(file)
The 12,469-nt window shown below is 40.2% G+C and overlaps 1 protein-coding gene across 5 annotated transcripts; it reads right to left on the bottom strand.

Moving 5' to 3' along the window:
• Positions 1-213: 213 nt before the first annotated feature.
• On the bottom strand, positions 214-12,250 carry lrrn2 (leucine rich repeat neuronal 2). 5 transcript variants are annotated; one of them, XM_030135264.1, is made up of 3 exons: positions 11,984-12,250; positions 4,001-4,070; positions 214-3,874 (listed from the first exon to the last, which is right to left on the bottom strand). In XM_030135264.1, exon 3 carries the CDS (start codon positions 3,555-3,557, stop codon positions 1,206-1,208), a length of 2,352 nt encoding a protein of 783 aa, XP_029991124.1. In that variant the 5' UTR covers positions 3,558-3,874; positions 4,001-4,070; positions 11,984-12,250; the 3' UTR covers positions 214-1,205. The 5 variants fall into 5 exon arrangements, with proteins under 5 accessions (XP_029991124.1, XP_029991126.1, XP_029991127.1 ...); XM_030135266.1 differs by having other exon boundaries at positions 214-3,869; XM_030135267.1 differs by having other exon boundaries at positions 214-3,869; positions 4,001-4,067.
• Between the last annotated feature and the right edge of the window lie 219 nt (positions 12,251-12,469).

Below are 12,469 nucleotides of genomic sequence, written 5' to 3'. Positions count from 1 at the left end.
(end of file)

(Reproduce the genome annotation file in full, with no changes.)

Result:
The 12,469-nt window shown below is 40.2% G+C and overlaps 1 protein-coding gene across 5 annotated transcripts; it reads right to left on the bottom strand.

Moving 5' to 3' along the window:
• Positions 1-213: 213 nt before the first annotated feature.
• On the bottom strand, positions 214-12,250 carry lrrn2 (leucine rich repeat neuronal 2). 5 transcript variants are annotated; one of them, XM_030135264.1, is made up of 3 exons: positions 11,984-12,250; positions 4,001-4,070; positions 214-3,874 (listed from the first exon to the last, which is right to left on the bottom strand). In XM_030135264.1, exon 3 carries the CDS (start codon positions 3,555-3,557, stop codon positions 1,206-1,208), a length of 2,352 nt encoding a protein of 783 aa, XP_029991124.1. In that variant the 5' UTR covers positions 3,558-3,874; positions 4,001-4,070; positions 11,984-12,250; the 3' UTR covers positions 214-1,205. The 5 variants fall into 5 exon arrangements, with proteins under 5 accessions (XP_029991124.1, XP_029991126.1, XP_029991127.1 ...); XM_030135266.1 differs by having other exon boundaries at positions 214-3,869; XM_030135267.1 differs by having other exon boundaries at positions 214-3,869; positions 4,001-4,067.
• Between the last annotated feature and the right edge of the window lie 219 nt (positions 12,251-12,469).

Below are 12,469 nucleotides of genomic sequence, written 5' to 3'. Positions count from 1 at the left end.